11 Dec 2018

Waimea Dam to aid eels on journey to Pacific - scientist

3:50 pm on 11 December 2018

The Waimea Dam will improve the health of the river downstream, and ensure the path of eels to their breeding grounds in the Pacific is not hindered, a freshwater scientist says.

Longfin eel.

Longfin eels in freshwater. Photo: 123rf

The Tasman District Council recently voted to go ahead with the $105 million irrigation and urban supply scheme, despite levels of public opposition, mainly over cost.

Scientist Roger Young, from Nelson's Cawthron Institute, has been involved in the project since its inception.

He is among more than 300 who have gathered in Nelson for the 50th annual New Zealand Freshwater Sciences Society conference.

He said while the dam would help fish species down-stream, care was needed to ensure the eels which dwelled in the river's upper reaches, could still come and go on their journey to and from the Pacific.

Fish & Game New Zealand, at a recent hearing on Crown land required for the Waimea Dam, said it was one of the few such schemes it supported.

Senior planner Peter Wilson told the select committee hearing that while they had concerns, the Waimea Dam was one of the few water storage schemes proposed in New Zealand that promoted environmental benefits.

Mr Young said at the moment, the lower Waimea River dried up in a drought. The dam was to be built in a way that required it to allow a minimum flow in the river, by releasing stored water during dry spells.

"Associated with that will be improvements in habitat quality throughout the lower Waimea River," he said.

A dry Waimea River by the Appleby Bridge.

A dry Waimea River by the Appleby Bridge. Photo: Tasman District Council

But there were issues with how fish and eels would swim their normal routes once the dam was built, and it had to be addressed.

"From the dam itself there's going to be a fish pass, designed for eels and koara to move upstream past the dam. It's very challenging because there will be adult eels in the upper catchment," Mr Young said.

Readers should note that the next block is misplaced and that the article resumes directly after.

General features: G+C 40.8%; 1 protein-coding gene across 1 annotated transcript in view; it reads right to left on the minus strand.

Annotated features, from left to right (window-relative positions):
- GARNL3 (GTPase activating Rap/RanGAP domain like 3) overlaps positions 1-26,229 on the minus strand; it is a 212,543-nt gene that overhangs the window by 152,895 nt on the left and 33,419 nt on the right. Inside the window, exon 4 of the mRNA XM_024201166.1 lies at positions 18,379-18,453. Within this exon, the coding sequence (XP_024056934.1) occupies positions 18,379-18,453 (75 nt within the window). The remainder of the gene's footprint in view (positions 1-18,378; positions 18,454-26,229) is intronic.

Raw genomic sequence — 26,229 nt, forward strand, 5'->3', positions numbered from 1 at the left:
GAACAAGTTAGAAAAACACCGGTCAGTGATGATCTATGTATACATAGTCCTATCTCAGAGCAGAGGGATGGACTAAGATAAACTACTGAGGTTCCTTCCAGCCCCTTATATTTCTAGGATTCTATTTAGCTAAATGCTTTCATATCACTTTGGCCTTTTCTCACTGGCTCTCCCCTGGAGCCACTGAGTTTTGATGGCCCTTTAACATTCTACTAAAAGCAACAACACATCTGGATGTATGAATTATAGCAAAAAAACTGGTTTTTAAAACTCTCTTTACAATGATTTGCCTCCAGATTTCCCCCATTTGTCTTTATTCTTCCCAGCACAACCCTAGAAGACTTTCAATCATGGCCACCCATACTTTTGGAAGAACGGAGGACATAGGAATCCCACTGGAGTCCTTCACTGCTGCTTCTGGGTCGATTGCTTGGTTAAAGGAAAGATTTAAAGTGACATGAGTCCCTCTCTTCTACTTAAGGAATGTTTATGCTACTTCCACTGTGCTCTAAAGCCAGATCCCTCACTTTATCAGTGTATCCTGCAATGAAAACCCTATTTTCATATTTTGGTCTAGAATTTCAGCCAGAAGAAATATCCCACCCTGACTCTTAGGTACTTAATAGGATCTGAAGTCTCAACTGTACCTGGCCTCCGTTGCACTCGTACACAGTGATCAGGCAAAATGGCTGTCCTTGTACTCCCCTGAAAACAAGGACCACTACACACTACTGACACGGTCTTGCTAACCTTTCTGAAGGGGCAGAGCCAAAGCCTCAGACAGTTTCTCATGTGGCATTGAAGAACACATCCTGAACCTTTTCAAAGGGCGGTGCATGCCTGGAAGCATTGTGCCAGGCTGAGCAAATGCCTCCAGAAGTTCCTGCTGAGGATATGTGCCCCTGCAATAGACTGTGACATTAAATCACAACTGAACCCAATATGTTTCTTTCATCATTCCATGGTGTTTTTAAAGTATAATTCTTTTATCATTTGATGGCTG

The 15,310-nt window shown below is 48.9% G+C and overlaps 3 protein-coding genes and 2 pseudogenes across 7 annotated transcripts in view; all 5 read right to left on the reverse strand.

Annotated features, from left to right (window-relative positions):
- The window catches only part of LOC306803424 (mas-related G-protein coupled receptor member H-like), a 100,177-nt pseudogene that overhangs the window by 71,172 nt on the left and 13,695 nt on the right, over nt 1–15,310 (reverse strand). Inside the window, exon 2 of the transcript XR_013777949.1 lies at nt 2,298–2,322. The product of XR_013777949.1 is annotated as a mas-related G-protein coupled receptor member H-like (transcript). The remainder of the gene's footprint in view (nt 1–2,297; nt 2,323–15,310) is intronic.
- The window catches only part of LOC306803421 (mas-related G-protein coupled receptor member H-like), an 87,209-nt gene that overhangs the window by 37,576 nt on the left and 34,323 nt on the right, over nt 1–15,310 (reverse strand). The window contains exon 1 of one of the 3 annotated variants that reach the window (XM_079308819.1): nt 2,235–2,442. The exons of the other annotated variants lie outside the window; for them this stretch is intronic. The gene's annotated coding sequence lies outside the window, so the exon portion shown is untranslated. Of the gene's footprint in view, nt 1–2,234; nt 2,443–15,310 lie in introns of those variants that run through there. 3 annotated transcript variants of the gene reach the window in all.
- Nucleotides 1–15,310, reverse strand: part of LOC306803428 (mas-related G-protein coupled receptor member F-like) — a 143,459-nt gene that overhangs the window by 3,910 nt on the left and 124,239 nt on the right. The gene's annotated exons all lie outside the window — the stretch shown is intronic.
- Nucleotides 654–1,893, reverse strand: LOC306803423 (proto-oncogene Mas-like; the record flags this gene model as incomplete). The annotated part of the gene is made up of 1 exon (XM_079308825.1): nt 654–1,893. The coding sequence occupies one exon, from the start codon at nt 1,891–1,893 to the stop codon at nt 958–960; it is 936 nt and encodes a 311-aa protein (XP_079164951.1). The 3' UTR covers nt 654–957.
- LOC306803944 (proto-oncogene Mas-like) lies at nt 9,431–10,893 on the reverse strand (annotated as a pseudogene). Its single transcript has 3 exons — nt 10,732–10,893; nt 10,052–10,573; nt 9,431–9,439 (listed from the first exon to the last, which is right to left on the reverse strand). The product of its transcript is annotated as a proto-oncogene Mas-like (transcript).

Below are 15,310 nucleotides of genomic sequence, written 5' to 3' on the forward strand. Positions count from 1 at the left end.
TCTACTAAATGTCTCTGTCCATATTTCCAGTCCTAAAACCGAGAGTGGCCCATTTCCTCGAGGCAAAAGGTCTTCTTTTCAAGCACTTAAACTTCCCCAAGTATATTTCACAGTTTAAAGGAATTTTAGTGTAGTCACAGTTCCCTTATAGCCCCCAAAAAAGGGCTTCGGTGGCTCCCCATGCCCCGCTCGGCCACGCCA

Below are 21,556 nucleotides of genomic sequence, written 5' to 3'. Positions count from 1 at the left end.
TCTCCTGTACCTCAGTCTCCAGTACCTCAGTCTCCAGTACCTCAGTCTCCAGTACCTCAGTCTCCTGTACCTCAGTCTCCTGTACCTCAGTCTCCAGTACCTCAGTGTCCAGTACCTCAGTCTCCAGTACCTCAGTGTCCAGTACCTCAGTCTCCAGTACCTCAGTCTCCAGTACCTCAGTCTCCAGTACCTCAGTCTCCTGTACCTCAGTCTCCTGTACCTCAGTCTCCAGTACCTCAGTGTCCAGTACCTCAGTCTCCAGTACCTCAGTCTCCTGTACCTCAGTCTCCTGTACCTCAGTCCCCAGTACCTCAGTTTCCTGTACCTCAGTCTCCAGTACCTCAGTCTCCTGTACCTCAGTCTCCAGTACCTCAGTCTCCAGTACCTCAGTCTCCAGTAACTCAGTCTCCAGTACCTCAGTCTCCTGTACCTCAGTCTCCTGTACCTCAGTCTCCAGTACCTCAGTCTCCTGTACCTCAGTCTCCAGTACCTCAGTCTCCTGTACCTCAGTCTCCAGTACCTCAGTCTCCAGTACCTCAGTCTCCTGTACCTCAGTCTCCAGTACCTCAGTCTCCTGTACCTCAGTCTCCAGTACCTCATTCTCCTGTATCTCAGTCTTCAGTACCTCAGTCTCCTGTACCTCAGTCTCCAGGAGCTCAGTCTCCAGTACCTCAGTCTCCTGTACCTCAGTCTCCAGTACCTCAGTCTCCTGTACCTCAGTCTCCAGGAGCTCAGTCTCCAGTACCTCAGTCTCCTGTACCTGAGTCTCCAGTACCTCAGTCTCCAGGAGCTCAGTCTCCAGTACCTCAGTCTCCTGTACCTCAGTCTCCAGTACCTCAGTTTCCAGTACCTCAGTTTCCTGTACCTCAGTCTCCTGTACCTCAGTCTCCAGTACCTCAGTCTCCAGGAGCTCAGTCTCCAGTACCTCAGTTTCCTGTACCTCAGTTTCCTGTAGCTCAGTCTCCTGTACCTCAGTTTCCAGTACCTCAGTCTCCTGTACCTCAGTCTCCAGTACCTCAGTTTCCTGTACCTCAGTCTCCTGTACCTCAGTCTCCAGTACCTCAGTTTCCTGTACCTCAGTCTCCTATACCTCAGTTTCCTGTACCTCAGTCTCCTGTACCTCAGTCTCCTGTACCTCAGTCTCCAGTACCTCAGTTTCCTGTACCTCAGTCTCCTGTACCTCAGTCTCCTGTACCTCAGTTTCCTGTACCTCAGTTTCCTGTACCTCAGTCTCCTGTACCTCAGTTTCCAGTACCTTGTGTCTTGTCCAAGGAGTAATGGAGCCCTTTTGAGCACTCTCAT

There were plans for a "trap and transfer" programme where the eels will be trapped upstream and moved downstream if they're thought to be in migrating condition.

He said eels in particular had an "amazing life-cycle", including that they often lived up to 80 years.

"They fulfil their life in freshwater in New Zealand and then they migrate downstream out into the ocean and while we don't have exact knowledge of where they spawn it's somewhere near Tonga - there's a mass gathering of eels near the bottom of the ocean near Tonga," Mr Young said.

"The young baby eels then come back on the ocean currents, back to New Zealand and migrate back up the rivers, growing as they go, and re-inhabiting those areas."

There were places where old hydro dams remained, with remnant populations of eels trapped behind the dam, he said.

"They migrated up the river when they were babies and then 50 or 60 years later they migrated back down and found this big hunk of concrete sitting in the middle of the river, and would have wondered, 'where on earth did that come from?'"

Mr Young said New Zealand's native freshwater species were hugely important, especially the eel which was an iconic taonga species for New Zealand. The three species here included longfin and shortfin eels, and an Australian species defined by its yellow colouration and spotted skin.

The Waimea Dam will receive government funding through Crown Irrigation Investment Limited, and the Environment Ministry's Fresh Water Improvement fund.

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